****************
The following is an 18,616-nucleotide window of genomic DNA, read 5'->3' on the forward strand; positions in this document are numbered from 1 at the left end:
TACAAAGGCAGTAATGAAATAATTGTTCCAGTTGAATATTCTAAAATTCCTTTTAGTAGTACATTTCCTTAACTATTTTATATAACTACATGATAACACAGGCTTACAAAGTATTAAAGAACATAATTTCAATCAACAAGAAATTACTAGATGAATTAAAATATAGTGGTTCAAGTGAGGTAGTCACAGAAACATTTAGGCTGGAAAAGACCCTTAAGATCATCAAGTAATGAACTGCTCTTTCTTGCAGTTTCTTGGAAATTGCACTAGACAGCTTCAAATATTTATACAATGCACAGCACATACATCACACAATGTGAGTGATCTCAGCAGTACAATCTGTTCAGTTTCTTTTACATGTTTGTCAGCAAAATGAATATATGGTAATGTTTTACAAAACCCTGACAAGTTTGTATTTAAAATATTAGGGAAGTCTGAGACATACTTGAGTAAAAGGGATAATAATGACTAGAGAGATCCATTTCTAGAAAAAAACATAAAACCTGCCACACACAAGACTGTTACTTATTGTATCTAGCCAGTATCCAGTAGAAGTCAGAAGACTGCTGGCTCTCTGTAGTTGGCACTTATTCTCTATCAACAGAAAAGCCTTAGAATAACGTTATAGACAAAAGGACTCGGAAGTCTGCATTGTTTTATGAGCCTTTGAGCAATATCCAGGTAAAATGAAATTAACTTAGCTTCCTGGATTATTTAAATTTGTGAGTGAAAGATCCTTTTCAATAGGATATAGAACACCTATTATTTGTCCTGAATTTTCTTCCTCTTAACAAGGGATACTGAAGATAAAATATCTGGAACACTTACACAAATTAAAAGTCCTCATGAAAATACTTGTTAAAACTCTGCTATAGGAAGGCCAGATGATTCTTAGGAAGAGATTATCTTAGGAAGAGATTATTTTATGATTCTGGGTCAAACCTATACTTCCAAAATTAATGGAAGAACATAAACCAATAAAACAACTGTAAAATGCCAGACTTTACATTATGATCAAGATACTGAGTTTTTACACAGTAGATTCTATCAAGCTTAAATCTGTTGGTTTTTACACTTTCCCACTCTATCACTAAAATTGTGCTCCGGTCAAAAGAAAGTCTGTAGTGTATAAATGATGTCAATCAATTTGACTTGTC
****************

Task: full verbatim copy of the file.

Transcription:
The following is an 18,616-nucleotide window of genomic DNA, read 5'->3' on the forward strand; positions in this document are numbered from 1 at the left end:
TACAAAGGCAGTAATGAAATAATTGTTCCAGTTGAATATTCTAAAATTCCTTTTAGTAGTACATTTCCTTAACTATTTTATATAACTACATGATAACACAGGCTTACAAAGTATTAAAGAACATAATTTCAATCAACAAGAAATTACTAGATGAATTAAAATATAGTGGTTCAAGTGAGGTAGTCACAGAAACATTTAGGCTGGAAAAGACCCTTAAGATCATCAAGTAATGAACTGCTCTTTCTTGCAGTTTCTTGGAAATTGCACTAGACAGCTTCAAATATTTATACAATGCACAGCACATACATCACACAATGTGAGTGATCTCAGCAGTACAATCTGTTCAGTTTCTTTTACATGTTTGTCAGCAAAATGAATATATGGTAATGTTTTACAAAACCCTGACAAGTTTGTATTTAAAATATTAGGGAAGTCTGAGACATACTTGAGTAAAAGGGATAATAATGACTAGAGAGATCCATTTCTAGAAAAAAACATAAAACCTGCCACACACAAGACTGTTACTTATTGTATCTAGCCAGTATCCAGTAGAAGTCAGAAGACTGCTGGCTCTCTGTAGTTGGCACTTATTCTCTATCAACAGAAAAGCCTTAGAATAACGTTATAGACAAAAGGACTCGGAAGTCTGCATTGTTTTATGAGCCTTTGAGCAATATCCAGGTAAAATGAAATTAACTTAGCTTCCTGGATTATTTAAATTTGTGAGTGAAAGATCCTTTTCAATAGGATATAGAACACCTATTATTTGTCCTGAATTTTCTTCCTCTTAACAAGGGATACTGAAGATAAAATATCTGGAACACTTACACAAATTAAAAGTCCTCATGAAAATACTTGTTAAAACTCTGCTATAGGAAGGCCAGATGATTCTTAGGAAGAGATTATCTTAGGAAGAGATTATTTTATGATTCTGGGTCAAACCTATACTTCCAAAATTAATGGAAGAACATAAACCAATAAAACAACTGTAAAATGCCAGACTTTACATTATGATCAAGATACTGAGTTTTTACACAGTAGATTCTATCAAGCTTAAATCTGTTGGTTTTTACACTTTCCCACTCTATCACTAAAATTGTGCTCCGGTCAAAAGAAAGTCTGTAGTGTATAAATGATGTCAATCAATTTGACTTGTC